Tuesday, June 21, 2005

750 kHz

750 kHz- an introduction to the Seldom Heard Radio blog

Every venture starts at a point of origin, and my venture into the world of blogging starts here. Why a blog? I much prefer the written page and textured paper to the ephemeral world of internet technology. I’ve decided that Seldom Heard Radio needs a presence in the electronic community so I can share thoughts, resources, and creative work & ideas with others. This blog will focus on non-commercial radio, independent music (including some of my personal favorite, the realm of what is sometimes called "psychedelic folk") and occasional news and rantings regarding my show called "Seldom Heard Radio" which is heard on WSCS 90.9 (www.colby-sawyer.edu/wscs in New London NH and WNEC 91.7 in Henniker NH (www.nec.edu)

In New Hampshire there are very few alternatives to commercial radio. There is New Hampshire Public Radio http:/nhpr.org which is about as bland as public radio gets - there is only one music show and it's a boring traditional folk music show on Sunday nights. The rest is talk talk talk ... and very little listening to the audience. Only an hour and a half per day is devoted to topics of New Hampshire interest. "Public Radio" should rightly be called "partially public-funded radio" ... or "partly corporate sponsored radio" ... meeting local public need has little to do with it. I would rather listen to "public access" radio broadcasting if it existed --- frequencies where many diverse voices could be heard. I'll be the first to admit I know very little about podcasting, which seems in spirit similar to public access, though it is "narrowcasting" rather than "broadcasting". To listen to podcasts one must own the right equipment, a computer, etc. To listen to a radio broadcast, all one needs is a radio with an antenna and a power source (or not - some radios are solar or wind-up).Maybe narrowcasting is the future --- ever smaller audiences as we all become more active in creating our own media. The state of media is in flux right now, it is the most exciting time in radio history since Marconi received the letter 'S' in Morse code across the Atlantic. The possibilities for creating diversity are opening all around us even as commercial radio becomes more and more homogenized, monosyllabic and bland. So this is my first attempt at a web presence for Seldom Heard Radio. Please stay tuned.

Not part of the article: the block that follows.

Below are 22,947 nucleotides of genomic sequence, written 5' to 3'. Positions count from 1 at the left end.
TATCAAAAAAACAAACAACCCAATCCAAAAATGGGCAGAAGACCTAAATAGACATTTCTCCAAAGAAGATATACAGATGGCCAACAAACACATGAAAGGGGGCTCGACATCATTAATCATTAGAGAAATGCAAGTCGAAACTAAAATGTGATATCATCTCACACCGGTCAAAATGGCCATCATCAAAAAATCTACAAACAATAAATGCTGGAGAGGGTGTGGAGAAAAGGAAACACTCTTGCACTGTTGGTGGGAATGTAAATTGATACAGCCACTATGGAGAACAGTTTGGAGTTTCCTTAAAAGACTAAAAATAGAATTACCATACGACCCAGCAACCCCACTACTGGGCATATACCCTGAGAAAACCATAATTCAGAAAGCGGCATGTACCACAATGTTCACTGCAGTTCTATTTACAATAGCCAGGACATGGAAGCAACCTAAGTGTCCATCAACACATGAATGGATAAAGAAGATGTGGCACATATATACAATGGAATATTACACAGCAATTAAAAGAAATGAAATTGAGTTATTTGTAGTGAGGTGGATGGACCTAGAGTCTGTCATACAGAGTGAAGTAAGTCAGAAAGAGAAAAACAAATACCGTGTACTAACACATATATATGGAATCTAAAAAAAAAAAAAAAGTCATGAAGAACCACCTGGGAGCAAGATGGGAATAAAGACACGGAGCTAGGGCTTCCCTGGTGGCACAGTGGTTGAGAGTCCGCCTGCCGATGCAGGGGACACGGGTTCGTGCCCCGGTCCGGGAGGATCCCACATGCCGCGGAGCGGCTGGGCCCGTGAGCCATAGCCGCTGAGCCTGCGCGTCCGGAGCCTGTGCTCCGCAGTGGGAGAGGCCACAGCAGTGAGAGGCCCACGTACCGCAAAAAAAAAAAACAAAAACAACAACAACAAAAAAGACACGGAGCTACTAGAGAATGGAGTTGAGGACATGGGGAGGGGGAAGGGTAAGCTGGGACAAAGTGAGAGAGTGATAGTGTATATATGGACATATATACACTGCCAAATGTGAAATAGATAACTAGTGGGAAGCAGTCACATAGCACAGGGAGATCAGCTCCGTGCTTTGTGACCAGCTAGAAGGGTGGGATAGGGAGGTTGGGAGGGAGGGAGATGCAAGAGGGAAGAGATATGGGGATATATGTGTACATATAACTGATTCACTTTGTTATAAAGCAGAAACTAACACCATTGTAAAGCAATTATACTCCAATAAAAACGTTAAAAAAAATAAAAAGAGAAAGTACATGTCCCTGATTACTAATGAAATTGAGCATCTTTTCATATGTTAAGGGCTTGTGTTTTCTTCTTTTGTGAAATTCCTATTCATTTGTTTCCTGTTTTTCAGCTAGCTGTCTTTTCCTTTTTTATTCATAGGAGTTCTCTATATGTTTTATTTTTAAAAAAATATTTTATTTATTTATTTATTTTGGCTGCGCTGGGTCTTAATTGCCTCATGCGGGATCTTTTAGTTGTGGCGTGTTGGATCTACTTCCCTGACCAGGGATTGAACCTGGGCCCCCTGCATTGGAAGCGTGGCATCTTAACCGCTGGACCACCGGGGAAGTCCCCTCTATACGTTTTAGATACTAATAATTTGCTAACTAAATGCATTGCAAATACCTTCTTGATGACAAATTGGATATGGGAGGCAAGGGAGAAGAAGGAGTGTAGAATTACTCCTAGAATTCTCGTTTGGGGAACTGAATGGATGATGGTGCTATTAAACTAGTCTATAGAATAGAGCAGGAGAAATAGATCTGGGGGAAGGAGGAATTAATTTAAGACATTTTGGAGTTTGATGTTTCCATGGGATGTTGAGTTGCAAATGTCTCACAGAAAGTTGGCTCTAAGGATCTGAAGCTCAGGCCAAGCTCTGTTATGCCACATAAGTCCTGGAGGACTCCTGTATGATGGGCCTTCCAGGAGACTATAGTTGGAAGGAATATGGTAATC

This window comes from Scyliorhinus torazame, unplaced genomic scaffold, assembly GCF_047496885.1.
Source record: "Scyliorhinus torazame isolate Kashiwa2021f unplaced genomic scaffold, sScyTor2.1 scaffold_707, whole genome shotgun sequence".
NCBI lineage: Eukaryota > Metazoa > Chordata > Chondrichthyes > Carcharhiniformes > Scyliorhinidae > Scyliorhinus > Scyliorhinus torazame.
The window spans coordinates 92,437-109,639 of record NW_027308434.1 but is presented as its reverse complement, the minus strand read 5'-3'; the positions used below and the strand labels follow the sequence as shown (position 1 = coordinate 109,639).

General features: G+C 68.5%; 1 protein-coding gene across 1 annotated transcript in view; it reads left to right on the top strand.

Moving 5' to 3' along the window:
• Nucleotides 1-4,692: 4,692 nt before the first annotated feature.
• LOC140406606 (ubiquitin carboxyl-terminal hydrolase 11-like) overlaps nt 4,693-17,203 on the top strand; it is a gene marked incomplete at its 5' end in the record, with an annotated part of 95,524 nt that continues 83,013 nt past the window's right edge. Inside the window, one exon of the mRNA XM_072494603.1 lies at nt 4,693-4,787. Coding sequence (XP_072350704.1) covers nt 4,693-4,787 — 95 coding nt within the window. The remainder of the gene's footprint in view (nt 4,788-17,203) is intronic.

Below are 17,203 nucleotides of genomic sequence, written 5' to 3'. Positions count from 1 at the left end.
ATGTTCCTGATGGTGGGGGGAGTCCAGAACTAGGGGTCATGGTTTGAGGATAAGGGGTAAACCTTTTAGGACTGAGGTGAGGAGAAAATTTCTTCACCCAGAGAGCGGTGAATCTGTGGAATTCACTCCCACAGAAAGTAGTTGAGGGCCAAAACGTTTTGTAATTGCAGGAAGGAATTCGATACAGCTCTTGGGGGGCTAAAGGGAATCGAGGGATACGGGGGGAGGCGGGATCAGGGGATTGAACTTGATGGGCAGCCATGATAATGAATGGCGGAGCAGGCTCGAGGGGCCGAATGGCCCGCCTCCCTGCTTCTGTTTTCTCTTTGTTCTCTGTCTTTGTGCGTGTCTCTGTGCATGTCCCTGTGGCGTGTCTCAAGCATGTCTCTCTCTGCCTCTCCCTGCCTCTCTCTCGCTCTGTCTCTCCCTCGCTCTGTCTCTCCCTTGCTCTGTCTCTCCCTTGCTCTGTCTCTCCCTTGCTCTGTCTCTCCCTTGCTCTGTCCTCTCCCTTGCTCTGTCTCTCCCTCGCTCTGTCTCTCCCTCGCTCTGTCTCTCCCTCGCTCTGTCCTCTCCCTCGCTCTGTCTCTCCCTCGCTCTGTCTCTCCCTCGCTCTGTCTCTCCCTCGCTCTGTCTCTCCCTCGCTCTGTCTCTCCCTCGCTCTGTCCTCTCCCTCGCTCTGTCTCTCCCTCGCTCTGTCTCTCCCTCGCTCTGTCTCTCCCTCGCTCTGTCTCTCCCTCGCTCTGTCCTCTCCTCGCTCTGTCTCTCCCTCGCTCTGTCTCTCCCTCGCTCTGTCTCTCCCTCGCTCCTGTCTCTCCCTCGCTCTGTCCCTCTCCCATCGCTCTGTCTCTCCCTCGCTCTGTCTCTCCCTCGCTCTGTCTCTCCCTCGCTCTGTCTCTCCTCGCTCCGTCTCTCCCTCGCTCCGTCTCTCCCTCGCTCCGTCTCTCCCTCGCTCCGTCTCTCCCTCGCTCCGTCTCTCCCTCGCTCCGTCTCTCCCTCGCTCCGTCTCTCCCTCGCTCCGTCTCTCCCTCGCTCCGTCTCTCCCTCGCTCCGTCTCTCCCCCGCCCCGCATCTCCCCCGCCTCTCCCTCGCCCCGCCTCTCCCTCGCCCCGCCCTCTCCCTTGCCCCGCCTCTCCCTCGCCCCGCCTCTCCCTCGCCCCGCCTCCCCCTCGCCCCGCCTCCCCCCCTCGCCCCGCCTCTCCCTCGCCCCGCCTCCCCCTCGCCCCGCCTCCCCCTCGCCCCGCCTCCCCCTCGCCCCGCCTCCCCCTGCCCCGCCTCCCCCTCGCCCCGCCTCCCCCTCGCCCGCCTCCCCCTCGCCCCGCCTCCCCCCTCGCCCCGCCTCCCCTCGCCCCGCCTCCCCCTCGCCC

No comments: